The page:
While Hartnell had begun as part of an ensemble cast, and Troughton had been a strangely mercurial figure on the edges of proceedings, Pertwee’s role was truly one of leading man. Best known for his comedy roles, Pertwee made the decision to play the Doctor dead straight, with only occasional bouts of silliness. The third Doctor is more arrogant than either of his predecessors, self-important and patronising to an aggravating degree. He gets away with it out of sheer charm. Pertwee’s broad smile and charisma make it impossible to find this pompous character annoying, even at his most disagreeable moments. Indeed, it’s a common anecdote from the writing staff during his period on the show that they were instructed to drop a “moment of charm” for the lead actor into each script.
With Doctor Who now 100% an action series, the Doctor was reinvented as an action hero, an agent for a military organisation defending the Earth from extraterrestrial threats. He wastes little time getting in with UNIT, utilising his previous encounters with the Brigadier (in The Web of Fear and The Invasion, which can only be seen as try-outs for this new version of the show) to get a cushie number with access to all the scientific equipment the UN budget would spare. His continual despair at the military approach rings a little hollow because of this, as does his railing against his reduced circumstances. Being stuck in one time and place might be a blow to the Doctor, but by most people’s standards he’s fallen on his feet very nicely.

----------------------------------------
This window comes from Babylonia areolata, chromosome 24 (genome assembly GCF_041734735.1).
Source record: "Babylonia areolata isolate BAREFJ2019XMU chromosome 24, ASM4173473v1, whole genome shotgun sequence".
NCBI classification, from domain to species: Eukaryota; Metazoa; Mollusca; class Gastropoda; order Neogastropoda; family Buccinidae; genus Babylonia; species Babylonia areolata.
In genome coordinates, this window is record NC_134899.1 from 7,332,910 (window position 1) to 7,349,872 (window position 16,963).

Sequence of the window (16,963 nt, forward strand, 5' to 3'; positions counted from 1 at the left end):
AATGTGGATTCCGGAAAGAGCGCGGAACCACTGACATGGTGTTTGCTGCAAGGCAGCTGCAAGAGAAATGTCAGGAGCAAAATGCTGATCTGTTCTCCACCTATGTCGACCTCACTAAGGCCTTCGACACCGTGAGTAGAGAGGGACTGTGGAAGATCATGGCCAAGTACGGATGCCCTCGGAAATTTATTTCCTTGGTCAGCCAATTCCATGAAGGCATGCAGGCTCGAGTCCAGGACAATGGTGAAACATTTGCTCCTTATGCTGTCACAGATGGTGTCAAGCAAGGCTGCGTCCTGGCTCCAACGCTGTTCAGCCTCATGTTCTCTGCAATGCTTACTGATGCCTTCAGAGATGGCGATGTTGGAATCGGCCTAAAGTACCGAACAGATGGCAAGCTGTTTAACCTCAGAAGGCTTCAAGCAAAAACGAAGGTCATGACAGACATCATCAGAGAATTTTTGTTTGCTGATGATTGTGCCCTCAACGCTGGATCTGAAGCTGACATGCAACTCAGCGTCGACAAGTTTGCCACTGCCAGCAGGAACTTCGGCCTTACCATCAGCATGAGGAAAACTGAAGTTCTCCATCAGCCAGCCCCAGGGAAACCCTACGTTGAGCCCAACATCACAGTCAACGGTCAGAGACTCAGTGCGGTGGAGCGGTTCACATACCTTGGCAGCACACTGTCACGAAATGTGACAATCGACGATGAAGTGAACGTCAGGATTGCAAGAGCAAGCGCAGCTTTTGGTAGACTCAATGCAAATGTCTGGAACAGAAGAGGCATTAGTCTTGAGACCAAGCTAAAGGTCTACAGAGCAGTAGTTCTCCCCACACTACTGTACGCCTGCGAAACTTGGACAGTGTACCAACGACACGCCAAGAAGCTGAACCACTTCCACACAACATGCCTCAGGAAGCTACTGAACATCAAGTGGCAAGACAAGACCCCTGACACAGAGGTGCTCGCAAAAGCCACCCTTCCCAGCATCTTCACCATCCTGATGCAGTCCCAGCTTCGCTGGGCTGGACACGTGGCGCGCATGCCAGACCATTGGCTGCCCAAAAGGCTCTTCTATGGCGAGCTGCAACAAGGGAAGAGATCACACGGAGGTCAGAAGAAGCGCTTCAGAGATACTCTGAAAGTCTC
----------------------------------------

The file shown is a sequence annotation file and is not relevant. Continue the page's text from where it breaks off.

He’s a peculiar mix, the third Doctor; part secret agent, part eccentric inventor, part gentlemen’s club posh nob, part eco-warrior. He drops his links to high society into conversation to get his way with the bureaucrats he proclaims to despise, abuses his position in UNIT flagrantly, and quaffs wine and nibbles cheese while harping on about his superior knowledge. Yet he hangs out with the Nuthutch hippy crowd and invariably sides with rebellious groups against organisations not entirely unlike the one he now works for. His position as Scientific Advisor is more down to his society being ahead of our own, than any particular scientific skill on his part; we learn that his degree in Cosmic Science wasn’t too impressive and much later that he scraped by on his last permitted attempt. Still, he’s more than capable of creating miraculous devices from terrestrial technology, and of taking his TARDIS apart and putting it back together, even if this didn’t actually help him get it working again.